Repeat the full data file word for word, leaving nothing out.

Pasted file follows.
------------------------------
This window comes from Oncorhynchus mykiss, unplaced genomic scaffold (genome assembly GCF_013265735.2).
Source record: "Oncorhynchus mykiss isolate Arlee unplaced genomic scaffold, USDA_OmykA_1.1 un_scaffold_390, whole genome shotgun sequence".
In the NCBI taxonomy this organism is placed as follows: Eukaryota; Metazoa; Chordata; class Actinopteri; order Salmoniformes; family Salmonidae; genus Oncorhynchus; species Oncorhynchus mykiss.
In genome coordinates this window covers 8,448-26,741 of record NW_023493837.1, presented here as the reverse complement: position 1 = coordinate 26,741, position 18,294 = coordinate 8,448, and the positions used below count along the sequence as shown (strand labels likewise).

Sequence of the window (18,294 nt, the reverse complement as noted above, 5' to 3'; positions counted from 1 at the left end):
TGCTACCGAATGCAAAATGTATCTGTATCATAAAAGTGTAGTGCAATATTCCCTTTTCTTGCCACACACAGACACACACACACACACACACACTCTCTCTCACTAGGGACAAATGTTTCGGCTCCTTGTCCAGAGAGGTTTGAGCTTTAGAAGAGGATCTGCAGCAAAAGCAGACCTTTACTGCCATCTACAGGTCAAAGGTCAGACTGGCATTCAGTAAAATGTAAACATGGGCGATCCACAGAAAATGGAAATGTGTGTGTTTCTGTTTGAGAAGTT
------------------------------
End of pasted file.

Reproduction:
This window comes from Oncorhynchus mykiss, unplaced genomic scaffold (genome assembly GCF_013265735.2).
Source record: "Oncorhynchus mykiss isolate Arlee unplaced genomic scaffold, USDA_OmykA_1.1 un_scaffold_390, whole genome shotgun sequence".
In the NCBI taxonomy this organism is placed as follows: Eukaryota; Metazoa; Chordata; class Actinopteri; order Salmoniformes; family Salmonidae; genus Oncorhynchus; species Oncorhynchus mykiss.
In genome coordinates this window covers 8,448-26,741 of record NW_023493837.1, presented here as the reverse complement: position 1 = coordinate 26,741, position 18,294 = coordinate 8,448, and the positions used below count along the sequence as shown (strand labels likewise).

Sequence of the window (18,294 nt, the reverse complement as noted above, 5' to 3'; positions counted from 1 at the left end):
TGCTACCGAATGCAAAATGTATCTGTATCATAAAAGTGTAGTGCAATATTCCCTTTTCTTGCCACACACAGACACACACACACACACACACACTCTCTCTCACTAGGGACAAATGTTTCGGCTCCTTGTCCAGAGAGGTTTGAGCTTTAGAAGAGGATCTGCAGCAAAAGCAGACCTTTACTGCCATCTACAGGTCAAAGGTCAGACTGGCATTCAGTAAAATGTAAACATGGGCGATCCACAGAAAATGGAAATGTGTGTGTTTCTGTTTGAGAAGTT